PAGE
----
Back in the day when I made television commercials, my first movie was quite an undertaking. It was 1980. I used a huge Panavision 70 camera, involved a lot of people with specialist skills, it cost £250,000 and lasted only thirty seconds, yet a lot of people bought a certain brand of tea because of it. A decade later, video cameras made things more economic. I shot the first commercially available instructional video for scuba diving. It only cost £10,000 to post-produce. Things have moved on apace since then and costs have plummeted. Now everyone can afford to shoot video. Some of you will only use your cameras for video clips, the moving equivalent of a snapshot. Indeed, often these clips get no further than being viewed on the LCD of the camera, never to be seen again. Others want to produce something more ambitious, in the form of a viewable programme. Whether you shoot on a Red Epic camera, digital DSLR, a compact or a little POV mini action camera like a GoPro Hero 4, air-side or underwater, the rules of move-making are the same. Still pictures can stand-alone whereas movies rely on the shot shown before and the one after. It’s a sequence that forms an event that might not have actually happened but it’s got to be believable to work. So gather your shots to tell a story. Look for an opening shot that will grab your viewer’s attention, something dramatic and something that can be used to bring your sequence to an end. Stories have a beginning, a middle and an end. Think of each short shot as a brick that will go with others to form the architecture of your final result. Bear in mind that your viewers may not be as engaged with your subject matter as you are and consider twenty minutes as the longest time they’ll watch your completed production before they make their excuses and leave. Continuity is crucial. Underwater, we have to think in terms of continuity of lighting, mainly dictated by the time of day and if we feature divers in a sequence shot over more than one dive, they need to be wearing the same kit in exactly the same way. Inserting a shot from night into a broad daylight sequence will never look right. Gather the shots that will become useful when it comes to constructing your movie. Shoot a wide establishing shot, a middle-distance action shot and close-up of each subject. You’ll be amazed how useful the material so gained with be when it comes to assembling a production. The subject moves and the camera remains still. Often more easily said than done underwater, but professional film-makers go to extraordinary lengths to keep their cameras steady while the action goes on in front of it. Ironically, the latest generation of little action cameras are harder to keep steady whilst recording. Following an animal as it moves is seductive when you are actually there but don’t do it for too long. It gets boring to watch. Let the animal move into frame, follow it for a bit and then let it clear the frame. These will give you the moments to cut from a previous shot and cut to the next one. A cardinal rule on land it to imagine there is a line down the middle of the path your moving subject takes. Never cross that line with your camera or it will look as if your subject has changed direction and gone back the other way. Less crucial with underwater subjects, ‘crossing the line’ often gives the impression that there is more than one subject, and that can make the action busy. “Not another video of blue fish!” I can still hear the groans of my friends from my early days of underwater video-making now. Light underwater is filtered so that only the shorter blue wavelengths penetrate much more than a few metres from the surface so if you are shooting elsewhere than the shallows, when a colour-correction filter over the lens will work, you’ll need some independent lighting to give you a full spectrum of colour. Increasing the camera frame rate from the viewed 25 frames per second to, say, double the speed, gives a slow motion effect. This smoothes down the action and is especially useful with fast moving underwater subjects and avoids that juddery effect often encountered when panning the camera at a normal frame rate. Slow-motion is almost standard procedure with professional underwater wildlife films. A cut-away is a shot that allows the editor to cut away from the main action for a moment and comes in very useful when constructing awkward sequences. The effect is to imply that these animals so recorded are bystanders to the main action. Luckily, you can use almost any underwater subject as a cut-away but it’s important that the camera is steady if these shots are to be inserted in a moving camera sequence. Once you get to edit your material, be ruthless. The cutting room floor is as important as the retained material. Choose the essence of the action. Keep it brief. Keep your audience wanting more not less. When you’ve got a lot of footage, the cameraman can be too emotionally attached and that is why Hollywood movies are traditionally edited by people who were not present at the shooting stage. On the other hand, you might be just as happy collecting video clips that are the moving equivalent of snapshots. The choice is yours.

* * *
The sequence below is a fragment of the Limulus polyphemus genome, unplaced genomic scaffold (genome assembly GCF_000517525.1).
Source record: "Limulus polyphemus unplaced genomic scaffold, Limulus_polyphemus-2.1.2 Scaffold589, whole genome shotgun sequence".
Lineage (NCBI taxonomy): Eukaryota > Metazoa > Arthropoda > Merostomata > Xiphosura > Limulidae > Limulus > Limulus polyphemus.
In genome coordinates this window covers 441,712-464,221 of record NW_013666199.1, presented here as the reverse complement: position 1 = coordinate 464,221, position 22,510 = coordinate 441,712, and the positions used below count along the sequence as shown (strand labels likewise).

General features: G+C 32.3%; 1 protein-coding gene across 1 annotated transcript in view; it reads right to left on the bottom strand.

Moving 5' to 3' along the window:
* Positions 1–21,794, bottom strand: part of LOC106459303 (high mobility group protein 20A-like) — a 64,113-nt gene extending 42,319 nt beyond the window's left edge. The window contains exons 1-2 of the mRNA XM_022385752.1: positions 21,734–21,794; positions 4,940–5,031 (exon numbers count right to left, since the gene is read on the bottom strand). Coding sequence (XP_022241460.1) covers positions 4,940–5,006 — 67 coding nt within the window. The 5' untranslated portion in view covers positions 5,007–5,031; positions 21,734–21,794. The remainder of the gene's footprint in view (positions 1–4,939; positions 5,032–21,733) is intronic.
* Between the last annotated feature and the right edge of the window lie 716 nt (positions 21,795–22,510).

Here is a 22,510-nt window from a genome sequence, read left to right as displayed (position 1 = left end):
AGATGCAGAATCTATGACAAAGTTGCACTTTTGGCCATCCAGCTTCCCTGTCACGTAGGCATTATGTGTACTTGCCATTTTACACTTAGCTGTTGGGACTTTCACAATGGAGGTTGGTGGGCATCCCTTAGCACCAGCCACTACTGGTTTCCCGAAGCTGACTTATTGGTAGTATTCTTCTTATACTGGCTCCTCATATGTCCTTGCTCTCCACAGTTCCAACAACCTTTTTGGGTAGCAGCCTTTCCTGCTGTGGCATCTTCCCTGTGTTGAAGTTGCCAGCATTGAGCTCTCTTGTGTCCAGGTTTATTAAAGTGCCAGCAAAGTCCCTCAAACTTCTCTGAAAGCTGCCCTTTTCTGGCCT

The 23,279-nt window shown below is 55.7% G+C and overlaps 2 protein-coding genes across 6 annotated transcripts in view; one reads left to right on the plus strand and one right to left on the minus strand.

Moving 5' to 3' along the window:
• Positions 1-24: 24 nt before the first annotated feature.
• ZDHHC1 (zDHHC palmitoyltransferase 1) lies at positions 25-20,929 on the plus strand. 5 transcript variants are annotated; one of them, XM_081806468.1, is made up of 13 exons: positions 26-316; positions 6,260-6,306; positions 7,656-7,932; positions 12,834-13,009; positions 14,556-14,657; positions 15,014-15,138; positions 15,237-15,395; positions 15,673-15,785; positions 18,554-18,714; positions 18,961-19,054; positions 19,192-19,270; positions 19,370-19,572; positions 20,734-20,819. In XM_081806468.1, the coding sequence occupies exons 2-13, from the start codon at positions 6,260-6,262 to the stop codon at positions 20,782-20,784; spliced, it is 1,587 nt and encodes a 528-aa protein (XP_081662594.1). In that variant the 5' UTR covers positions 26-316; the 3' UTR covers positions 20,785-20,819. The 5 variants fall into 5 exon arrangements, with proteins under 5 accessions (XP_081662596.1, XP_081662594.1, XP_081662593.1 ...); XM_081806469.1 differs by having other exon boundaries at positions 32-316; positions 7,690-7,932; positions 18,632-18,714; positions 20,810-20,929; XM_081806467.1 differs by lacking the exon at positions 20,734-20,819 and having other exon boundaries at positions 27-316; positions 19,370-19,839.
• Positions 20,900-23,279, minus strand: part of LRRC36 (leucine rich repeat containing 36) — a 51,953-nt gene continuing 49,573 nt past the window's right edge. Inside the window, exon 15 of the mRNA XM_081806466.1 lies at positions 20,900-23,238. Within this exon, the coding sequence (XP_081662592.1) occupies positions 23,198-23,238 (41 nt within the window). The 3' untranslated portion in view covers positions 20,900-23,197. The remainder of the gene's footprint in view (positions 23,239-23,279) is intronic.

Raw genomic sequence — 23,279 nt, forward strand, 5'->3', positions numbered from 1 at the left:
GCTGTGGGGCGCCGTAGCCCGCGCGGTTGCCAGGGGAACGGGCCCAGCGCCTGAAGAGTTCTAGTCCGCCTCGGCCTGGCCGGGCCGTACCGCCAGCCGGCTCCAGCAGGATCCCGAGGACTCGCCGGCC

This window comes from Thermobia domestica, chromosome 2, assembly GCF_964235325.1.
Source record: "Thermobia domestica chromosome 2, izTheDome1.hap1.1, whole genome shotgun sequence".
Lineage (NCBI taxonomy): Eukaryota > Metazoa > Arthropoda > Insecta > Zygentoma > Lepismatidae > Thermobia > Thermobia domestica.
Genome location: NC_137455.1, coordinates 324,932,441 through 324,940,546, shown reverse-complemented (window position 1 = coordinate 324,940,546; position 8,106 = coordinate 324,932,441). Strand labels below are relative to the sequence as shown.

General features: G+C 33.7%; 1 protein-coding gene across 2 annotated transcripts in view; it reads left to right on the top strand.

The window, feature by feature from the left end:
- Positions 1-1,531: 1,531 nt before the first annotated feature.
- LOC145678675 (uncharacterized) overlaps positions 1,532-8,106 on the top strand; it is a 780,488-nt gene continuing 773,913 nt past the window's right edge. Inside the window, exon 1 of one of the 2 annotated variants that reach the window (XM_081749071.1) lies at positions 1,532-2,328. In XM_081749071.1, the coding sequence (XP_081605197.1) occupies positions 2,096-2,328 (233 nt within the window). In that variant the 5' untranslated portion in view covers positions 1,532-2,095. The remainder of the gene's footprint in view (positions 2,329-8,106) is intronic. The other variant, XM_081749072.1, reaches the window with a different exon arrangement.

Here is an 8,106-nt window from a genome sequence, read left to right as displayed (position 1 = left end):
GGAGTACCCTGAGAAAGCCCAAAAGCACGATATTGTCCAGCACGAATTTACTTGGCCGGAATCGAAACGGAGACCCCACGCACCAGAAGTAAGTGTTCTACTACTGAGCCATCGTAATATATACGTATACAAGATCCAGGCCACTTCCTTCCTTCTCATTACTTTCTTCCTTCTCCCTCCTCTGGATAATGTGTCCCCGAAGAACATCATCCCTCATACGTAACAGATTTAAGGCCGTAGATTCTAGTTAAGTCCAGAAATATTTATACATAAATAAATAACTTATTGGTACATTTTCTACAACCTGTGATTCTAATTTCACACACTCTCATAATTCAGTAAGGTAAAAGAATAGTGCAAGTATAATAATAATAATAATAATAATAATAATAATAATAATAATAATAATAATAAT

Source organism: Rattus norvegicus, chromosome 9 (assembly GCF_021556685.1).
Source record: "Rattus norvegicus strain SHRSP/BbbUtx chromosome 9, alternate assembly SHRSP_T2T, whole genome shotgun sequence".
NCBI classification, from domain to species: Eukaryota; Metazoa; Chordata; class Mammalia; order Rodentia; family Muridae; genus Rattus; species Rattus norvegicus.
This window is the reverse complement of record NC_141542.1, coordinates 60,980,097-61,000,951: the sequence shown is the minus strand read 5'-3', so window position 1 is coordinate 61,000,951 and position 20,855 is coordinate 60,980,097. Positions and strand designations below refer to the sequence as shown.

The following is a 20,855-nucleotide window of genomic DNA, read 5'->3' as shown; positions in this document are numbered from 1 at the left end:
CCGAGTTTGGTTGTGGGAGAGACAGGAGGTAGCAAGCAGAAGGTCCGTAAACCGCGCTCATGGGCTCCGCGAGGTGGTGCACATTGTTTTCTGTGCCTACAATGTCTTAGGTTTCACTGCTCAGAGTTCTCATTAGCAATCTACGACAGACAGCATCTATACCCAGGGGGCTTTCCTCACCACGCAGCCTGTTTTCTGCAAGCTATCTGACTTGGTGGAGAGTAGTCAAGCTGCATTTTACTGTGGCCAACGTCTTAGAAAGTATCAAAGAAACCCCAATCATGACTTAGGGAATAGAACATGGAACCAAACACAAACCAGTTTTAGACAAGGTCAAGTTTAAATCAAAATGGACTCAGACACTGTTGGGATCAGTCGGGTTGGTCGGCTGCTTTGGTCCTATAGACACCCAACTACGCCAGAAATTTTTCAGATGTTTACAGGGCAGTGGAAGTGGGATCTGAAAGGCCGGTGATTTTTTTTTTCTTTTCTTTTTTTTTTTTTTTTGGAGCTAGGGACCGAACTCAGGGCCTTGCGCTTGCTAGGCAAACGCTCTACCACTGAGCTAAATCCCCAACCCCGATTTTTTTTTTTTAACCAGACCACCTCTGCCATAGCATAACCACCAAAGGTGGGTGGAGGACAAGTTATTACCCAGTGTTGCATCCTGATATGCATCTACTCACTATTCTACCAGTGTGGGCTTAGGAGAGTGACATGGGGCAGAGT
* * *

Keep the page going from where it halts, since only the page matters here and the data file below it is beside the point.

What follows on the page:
Ocean Leisure Diving and Photography Blog